From H-Net, a review of Settlers, Liberty, and Empire: The Roots of Early American Political Theory by Craig Yirush. Another stab at the constitution: If the U.S. Constitution were being written today, what would you omit, add or clarify? An interview with Sanford Levinson, author of Framed: America’s 51 Constitutions and the Crisis of Governance. The first chapter from The Unheavenly Chorus: Unequal Political Voice and the Broken Promise of American Democracy by Kay Lehman Schlozman, Sidney Verba and Henry E. Brady. Democracy is for amateurs: Eric Liu on why we need more citizen citizens. The government we deserve: Americans are sick and tired of Washington's dysfunctional politics, but it's not Congress they should be angry at — Americans got exactly the system of government they asked for. If there's any nation in the world that is well on the way to meriting the admittedly vague label of “fascist”, surely it is the United States. What’s wrong with rights? Mary Ann Glendon challenges America’s supreme political values. The first chapter from Governing America: The Revival of Political History by Julian E. Zelizer.
A new issue of Civil War Book Review is out. Can the Democrats catch up in the super-PAC game? The Democrats have a distaste for the new rules of the campaign-finance game — but they are playing. From Capitalism, Michael J Hurd on why the neediest are also the greediest; an excerpt from How to Be Profitable and Moral By Jaana Woiceshyn (and Woiceshyn on self interest and the “common good”); and Brian Phillips on how Bernie Madoff was completely selfless. Nihilism is dead: On this most meaningless of anniversaries, Turgenev's Bazarov would not recognize the philosophy he launched. A review of Uncontrolled: The Surprising Payoff of Trial-and-Error for Business, Politics, and Society by Jim Manzi. Swarm theory seems to predict that the larger the social group, the better the resulting group decisions and behaviors; then, with over 300 million of us in the U.S., shouldn’t we only be making brilliant decisions? Horrors we hide: From slaughterhouses to sweatshops, modern society is constructed to let us ignore atrocities. Zine vs. Art: Is there room in the zine world for both the low-price, cut-and-paste zine and the glossy new commodities?
From The Social Contract, KC McAlpin on the rise and demise? of the Latino ethno-nationalists. A review of Life Behind the Lobby: Indian American Motel Owners and the American Dream by Pawan Dhingra. Gram Slattery writes in defense of the ethnic enclave. Help black children, sure; teens, not so much: New research finds support for school projects differs according to the race and age of the recipients. A review of The Rise and Decline of the Redneck Riviera: An Insider's History of the Florida-Alabama Coast by Harvey Jackson. The introduction to Creating a New Racial Order: How Immigration, Multiracialism, Genomics, and the Young Can Remake Race in America by Jennifer Hochschild, Vesla Weaver and Traci Burch. A review of The Afro-Latin@ Reader: History and Culture in the United States. An interview with Erin Chapman, author of Prove It On Me: New Negroes, Sex, and Popular Culture in the 1920s. It has always been difficult to convince Anglo-Americans that they should know more about Latinos. The first chapter from Three Worlds of Relief: Race, Immigration, and the American Welfare State from the Progressive Era to the New Deal by Cybelle Fox.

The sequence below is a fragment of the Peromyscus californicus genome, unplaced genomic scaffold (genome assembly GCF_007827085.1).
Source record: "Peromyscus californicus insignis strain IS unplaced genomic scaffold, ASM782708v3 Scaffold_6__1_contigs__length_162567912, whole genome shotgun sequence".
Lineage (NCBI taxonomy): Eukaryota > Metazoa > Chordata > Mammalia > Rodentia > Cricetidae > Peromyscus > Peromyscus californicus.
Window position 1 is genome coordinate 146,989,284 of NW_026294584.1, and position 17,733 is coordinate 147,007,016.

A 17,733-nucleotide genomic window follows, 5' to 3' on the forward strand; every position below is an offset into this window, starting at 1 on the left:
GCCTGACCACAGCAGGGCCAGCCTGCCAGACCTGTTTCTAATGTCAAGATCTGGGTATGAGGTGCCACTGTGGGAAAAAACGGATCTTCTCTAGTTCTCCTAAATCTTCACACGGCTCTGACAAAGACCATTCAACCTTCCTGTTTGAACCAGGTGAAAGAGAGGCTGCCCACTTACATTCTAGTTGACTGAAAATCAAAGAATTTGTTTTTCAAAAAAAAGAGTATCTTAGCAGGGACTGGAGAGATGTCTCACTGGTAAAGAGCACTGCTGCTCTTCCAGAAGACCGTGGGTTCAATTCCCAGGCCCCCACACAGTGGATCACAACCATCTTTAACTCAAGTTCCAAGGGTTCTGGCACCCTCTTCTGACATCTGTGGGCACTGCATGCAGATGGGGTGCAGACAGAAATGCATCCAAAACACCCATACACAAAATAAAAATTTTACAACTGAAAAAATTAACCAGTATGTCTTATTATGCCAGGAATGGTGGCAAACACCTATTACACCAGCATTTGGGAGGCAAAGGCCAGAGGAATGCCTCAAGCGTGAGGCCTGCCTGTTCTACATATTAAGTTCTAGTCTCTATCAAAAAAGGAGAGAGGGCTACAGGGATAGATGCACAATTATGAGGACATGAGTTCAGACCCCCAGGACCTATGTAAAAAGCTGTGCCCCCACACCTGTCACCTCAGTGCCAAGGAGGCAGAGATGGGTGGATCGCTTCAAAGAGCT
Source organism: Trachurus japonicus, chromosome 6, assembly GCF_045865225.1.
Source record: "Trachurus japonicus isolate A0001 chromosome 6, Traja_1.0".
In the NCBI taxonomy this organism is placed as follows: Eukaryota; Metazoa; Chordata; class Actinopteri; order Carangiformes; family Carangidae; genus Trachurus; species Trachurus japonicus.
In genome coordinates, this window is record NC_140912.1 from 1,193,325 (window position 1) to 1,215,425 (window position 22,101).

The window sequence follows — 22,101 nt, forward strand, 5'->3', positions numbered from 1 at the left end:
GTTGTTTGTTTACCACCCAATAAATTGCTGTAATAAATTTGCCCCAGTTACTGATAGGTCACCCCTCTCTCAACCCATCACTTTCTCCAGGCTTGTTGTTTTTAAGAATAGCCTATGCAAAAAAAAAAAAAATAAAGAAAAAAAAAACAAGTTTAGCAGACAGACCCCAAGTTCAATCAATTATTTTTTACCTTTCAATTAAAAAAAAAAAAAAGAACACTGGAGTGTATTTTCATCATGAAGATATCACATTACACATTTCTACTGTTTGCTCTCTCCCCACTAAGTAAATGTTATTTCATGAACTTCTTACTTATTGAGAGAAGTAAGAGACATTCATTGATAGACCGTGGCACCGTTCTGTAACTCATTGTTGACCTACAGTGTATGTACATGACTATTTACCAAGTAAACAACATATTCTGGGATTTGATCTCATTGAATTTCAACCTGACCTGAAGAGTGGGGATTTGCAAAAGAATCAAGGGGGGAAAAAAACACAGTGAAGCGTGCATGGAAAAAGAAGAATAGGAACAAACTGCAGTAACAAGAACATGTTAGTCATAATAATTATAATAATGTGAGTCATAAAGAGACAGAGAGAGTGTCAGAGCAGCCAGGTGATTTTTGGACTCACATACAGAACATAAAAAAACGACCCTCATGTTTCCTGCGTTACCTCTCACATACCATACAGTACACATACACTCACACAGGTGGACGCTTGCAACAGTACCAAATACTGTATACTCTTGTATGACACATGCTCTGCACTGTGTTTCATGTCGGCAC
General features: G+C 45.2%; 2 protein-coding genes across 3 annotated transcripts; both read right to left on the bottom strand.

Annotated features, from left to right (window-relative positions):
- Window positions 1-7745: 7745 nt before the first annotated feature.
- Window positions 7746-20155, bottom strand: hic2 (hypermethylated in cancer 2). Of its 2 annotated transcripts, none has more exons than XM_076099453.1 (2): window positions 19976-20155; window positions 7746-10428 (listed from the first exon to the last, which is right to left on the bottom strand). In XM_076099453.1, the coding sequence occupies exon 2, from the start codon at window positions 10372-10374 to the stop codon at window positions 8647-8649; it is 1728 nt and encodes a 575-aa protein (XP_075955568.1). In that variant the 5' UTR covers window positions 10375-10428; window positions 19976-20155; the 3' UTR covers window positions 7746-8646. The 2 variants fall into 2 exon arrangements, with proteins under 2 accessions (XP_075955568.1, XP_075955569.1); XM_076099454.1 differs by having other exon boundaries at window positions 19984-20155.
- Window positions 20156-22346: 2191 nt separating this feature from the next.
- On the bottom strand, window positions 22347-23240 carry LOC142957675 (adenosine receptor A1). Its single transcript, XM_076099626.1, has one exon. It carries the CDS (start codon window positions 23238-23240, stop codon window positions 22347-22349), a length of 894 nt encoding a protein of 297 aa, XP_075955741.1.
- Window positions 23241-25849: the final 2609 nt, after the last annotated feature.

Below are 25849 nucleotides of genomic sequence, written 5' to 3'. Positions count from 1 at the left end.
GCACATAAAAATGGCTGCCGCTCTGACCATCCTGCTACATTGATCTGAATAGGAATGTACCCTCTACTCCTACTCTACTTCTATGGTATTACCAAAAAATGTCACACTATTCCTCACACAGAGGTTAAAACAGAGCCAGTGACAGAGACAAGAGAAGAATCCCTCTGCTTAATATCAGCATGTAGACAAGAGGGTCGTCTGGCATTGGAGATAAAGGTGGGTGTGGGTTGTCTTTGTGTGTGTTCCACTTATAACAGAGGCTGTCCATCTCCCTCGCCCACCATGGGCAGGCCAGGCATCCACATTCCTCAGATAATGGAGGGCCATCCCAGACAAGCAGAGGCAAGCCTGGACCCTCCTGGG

Terra Lawson-Remer (New School) and Alisa Valderrama (NRDC): Collective Action and the Rules of Surfing. From Anthropology of this Century, a review of The Eurasian Miracle by Jack Goody. The Kilogram, Reinvented: Two difficult experiments are poised to remake one of the world’s most fundamental units. A review of Defending Multiculturalism: A Guide for the Movement. The forgotten 15 per cent: Why has disability dropped off the world’s agenda? A review of Barbaric Civilization: A Critical Sociology of Genocide by Christopher Powell. Fighting Back: Has one state discovered a simple way to combat domestic violence? Sarah Goodyear on the invention of jaywalking. On the origins of the arts: Sociobiologist E.O. Wilson on the evolution of culture. If Obama loses in 2012, what will he do next? Perhaps he'll run again in 2016, or become head of the International Olympic Committee — or just obsessively work out. If you don't bring a knife to a gun fight, I guess you don't bring a fart to a shit-slinging contest. They've become a part of the pop-culture landscape: Sexy, private shots of celebrities (your Scarletts, your Milas) stolen from their phones and e-mail accounts — they're also the center of an entire stealth industry.
From EH.net, a review of Keep from All Thoughtful Men: How U.S. Economists Won World War II by Jim Lacey. Good jobs: Paul Osterman on three reasons there aren’t more. A review of Land of Promise: An Economic History of the United States by Michael Lind (and more). From Dissent, Richard D. Kahlenberg and Moshe Z. Marvit on labor organizing as a civil right. For class warfare, there’s the 1%, and then there’s the 0.1%. Have the rich ever paid a fair share of taxes? (and part 2) Culture, politics and class: William Tabb on getting serious about class dynamics. How much did the financial crisis cost? Where America shopped: By the time Sears realized the danger poised by Wal-Mart Stores Inc., Best Buy Co. and Home Depot Inc., it was too late. Are American unions history? Harold Meyerson wonders (and more). The Great Divergence book: Mark Schmitt and Brink Lindsey and Matt Yglesias and Timothy Noah discuss (and more and more and more). Accusations of class warfare have been flying — who is waging it against whom? From FiveBooks, Michael Lind on American economic history. “Indispensable”: Why the middle class needs unions now more than ever.